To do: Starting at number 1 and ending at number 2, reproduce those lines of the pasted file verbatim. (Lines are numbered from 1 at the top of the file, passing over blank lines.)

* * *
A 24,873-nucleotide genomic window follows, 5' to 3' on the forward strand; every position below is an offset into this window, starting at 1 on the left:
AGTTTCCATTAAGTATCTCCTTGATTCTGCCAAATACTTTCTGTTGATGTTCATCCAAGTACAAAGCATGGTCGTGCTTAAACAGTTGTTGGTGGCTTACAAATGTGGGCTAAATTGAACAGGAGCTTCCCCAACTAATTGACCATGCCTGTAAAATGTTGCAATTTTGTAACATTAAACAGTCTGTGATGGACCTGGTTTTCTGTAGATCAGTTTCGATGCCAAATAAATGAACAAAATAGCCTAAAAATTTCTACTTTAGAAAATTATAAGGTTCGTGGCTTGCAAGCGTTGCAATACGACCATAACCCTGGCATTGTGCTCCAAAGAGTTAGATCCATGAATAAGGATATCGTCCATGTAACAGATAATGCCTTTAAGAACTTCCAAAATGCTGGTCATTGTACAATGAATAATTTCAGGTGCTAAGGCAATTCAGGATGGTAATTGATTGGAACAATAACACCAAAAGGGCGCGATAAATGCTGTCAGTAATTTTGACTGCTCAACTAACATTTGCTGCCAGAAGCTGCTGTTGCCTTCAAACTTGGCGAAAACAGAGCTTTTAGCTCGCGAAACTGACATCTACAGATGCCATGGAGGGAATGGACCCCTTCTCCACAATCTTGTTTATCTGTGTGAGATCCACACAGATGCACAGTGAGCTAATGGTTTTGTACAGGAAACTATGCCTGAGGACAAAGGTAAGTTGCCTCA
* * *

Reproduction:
A 24,873-nucleotide genomic window follows, 5' to 3' on the forward strand; every position below is an offset into this window, starting at 1 on the left:
AGTTTCCATTAAGTATCTCCTTGATTCTGCCAAATACTTTCTGTTGATGTTCATCCAAGTACAAAGCATGGTCGTGCTTAAACAGTTGTTGGTGGCTTACAAATGTGGGCTAAATTGAACAGGAGCTTCCCCAACTAATTGACCATGCCTGTAAAATGTTGCAATTTTGTAACATTAAACAGTCTGTGATGGACCTGGTTTTCTGTAGATCAGTTTCGATGCCAAATAAATGAACAAAATAGCCTAAAAATTTCTACTTTAGAAAATTATAAGGTTCGTGGCTTGCAAGCGTTGCAATACGACCATAACCCTGGCATTGTGCTCCAAAGAGTTAGATCCATGAATAAGGATATCGTCCATGTAACAGATAATGCCTTTAAGAACTTCCAAAATGCTGGTCATTGTACAATGAATAATTTCAGGTGCTAAGGCAATTCAGGATGGTAATTGATTGGAACAATAACACCAAAAGGGCGCGATAAATGCTGTCAGTAATTTTGACTGCTCAACTAACATTTGCTGCCAGAAGCTGCTGTTGCCTTCAAACTTGGCGAAAACAGAGCTTTTAGCTCGCGAAACTGACATCTACAGATGCCATGGAGGGAATGGACCCCTTCTCCACAATCTTGTTTATCTGTGTGAGATCCACACAGATGCACAGTGAGCTAATGGTTTTGTACAGGAAACTATGCCTGAGGACAAAGGTAAGTTGCCTCA